A break from brand noise


We’re believers in the idea that a brand is much more than a logo. The logo is a visual centerpiece, but a brand identity extends beyond this one visual mark to incorporate color, typography, form factor, look & feel, etc. (And of course, the true meaning of “Brand” extends beyond these visualizations into message, promise & expectation – but we won’t dive into this here)

To further this idea, British retailer Selfridges has put together a fascinating experiment: they recently unveiled a unique shopping experience called “No Noise”. The premise is simple: to give consumers a rest – particularly after the consumer-madness that is holiday shopping – from all of the “brand noise” that we’re constantly surrounded by, they partnered with several key, world-wide brands to create & sell limited editions of products that are logo-free.


Well-known brands such as Beats by Dre, Levi’s, Heintz & Yves Saint Laurent have created special “de-branded” products for sale, online and in-store (as part of their new “Silence Room” initiative), yet each product and package is immediately recognizable. Of course, seeing Levi’s jeans for years with their iconic logo has reinforced that image in our minds: removing it just means we, the consumers, fill in the blanks ourselves. This recognition just wouldn’t work if these brands & logos weren’t incredibly familiar to us as consumers, and embedded in our general consciousness.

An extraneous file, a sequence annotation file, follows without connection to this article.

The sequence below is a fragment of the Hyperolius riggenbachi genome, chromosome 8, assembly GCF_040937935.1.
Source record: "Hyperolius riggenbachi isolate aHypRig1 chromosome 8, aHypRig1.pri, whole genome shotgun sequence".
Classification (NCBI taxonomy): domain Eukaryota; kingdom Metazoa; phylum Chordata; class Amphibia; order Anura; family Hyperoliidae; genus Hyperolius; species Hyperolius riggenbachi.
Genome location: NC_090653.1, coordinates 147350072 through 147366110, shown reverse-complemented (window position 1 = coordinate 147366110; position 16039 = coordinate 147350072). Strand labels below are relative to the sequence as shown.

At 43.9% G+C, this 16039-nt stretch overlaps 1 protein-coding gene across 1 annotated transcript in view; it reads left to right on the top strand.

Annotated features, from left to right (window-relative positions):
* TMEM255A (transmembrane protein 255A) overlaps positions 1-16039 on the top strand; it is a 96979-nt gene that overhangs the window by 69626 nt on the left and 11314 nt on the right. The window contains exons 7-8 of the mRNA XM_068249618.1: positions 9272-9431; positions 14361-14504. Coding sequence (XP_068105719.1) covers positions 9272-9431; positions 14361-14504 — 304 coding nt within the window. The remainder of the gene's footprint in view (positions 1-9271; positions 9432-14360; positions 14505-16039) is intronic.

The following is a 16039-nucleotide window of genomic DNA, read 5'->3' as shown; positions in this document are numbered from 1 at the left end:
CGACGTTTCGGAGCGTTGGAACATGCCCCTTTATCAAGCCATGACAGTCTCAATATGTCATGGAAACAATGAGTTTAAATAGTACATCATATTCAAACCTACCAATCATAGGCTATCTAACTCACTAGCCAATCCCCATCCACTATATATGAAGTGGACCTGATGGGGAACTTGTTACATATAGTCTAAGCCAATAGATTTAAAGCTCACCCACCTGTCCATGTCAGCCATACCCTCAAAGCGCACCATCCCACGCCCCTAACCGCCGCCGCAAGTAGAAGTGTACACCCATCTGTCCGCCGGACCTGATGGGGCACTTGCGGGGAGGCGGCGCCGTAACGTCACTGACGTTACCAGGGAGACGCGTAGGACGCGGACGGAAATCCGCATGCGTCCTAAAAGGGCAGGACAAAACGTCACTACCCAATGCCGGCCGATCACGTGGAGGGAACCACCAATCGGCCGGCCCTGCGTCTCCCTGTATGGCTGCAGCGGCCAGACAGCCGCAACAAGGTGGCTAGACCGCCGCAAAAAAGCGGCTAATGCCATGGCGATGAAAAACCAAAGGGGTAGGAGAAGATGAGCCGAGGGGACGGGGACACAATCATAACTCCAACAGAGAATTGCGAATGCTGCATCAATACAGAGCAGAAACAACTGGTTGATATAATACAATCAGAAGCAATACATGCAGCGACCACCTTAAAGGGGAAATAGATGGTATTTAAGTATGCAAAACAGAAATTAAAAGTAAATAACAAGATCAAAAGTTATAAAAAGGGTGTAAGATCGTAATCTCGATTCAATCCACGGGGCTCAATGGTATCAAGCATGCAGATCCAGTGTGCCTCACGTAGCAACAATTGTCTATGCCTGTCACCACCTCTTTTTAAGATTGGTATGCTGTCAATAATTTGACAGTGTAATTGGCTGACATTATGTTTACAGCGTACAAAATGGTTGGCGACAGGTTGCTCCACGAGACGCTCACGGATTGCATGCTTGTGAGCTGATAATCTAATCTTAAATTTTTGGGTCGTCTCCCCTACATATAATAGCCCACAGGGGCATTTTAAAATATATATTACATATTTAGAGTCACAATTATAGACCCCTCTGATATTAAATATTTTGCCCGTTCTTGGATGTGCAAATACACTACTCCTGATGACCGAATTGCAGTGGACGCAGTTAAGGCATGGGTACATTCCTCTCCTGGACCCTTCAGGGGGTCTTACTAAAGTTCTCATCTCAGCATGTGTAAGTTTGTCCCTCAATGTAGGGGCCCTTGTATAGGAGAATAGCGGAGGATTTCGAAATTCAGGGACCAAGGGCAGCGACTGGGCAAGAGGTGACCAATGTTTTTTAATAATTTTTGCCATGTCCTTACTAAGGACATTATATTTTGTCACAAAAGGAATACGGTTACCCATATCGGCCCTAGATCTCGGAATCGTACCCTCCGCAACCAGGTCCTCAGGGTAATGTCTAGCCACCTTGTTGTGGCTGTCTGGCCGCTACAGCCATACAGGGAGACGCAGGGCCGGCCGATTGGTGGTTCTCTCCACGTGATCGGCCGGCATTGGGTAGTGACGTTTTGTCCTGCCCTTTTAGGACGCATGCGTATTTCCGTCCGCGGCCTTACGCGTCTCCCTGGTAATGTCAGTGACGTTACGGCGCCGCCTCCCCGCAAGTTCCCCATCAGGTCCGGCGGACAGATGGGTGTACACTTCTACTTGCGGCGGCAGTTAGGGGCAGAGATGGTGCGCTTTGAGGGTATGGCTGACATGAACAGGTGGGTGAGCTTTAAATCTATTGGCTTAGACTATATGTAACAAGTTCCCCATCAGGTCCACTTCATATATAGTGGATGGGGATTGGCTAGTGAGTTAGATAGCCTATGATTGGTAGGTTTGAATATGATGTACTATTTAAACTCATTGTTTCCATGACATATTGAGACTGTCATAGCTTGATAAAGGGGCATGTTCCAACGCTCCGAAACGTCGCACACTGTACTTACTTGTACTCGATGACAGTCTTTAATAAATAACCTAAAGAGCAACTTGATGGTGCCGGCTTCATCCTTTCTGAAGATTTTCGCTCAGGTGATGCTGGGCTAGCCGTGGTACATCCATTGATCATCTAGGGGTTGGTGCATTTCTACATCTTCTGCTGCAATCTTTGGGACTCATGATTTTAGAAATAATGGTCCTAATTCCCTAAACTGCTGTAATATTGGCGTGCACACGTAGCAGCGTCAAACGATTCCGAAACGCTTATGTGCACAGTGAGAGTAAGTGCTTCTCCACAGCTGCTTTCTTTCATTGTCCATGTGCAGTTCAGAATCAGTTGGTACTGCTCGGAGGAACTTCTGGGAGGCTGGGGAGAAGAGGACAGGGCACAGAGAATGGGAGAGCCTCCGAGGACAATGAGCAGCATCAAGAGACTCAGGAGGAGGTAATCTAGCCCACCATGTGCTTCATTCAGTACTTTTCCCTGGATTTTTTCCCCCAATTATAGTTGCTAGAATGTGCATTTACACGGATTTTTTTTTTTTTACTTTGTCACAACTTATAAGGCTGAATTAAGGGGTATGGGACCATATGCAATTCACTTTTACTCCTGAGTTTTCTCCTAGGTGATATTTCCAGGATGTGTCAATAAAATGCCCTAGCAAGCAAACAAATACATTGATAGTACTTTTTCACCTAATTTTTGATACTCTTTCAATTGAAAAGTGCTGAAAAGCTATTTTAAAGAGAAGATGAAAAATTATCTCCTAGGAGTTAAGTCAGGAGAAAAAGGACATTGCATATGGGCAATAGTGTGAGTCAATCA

It’s really a brilliant, if not a bit controversial, study in the power of branding, and a shrewd move by the participating retailers: they’ve created limited-edition, sought-after collector’s items in the process.

Even more interesting is that the “Silence Room” concept is actually a re-launch: founder Harry Gordon Selfridge first implemented this idea in 1909, where shoppers could “retire from the whirl of bargains and the build up of energy”.



And finally, Brand Genetics has an interesting counter-argument against the merits of the “No Noise” campaign – you may read it here.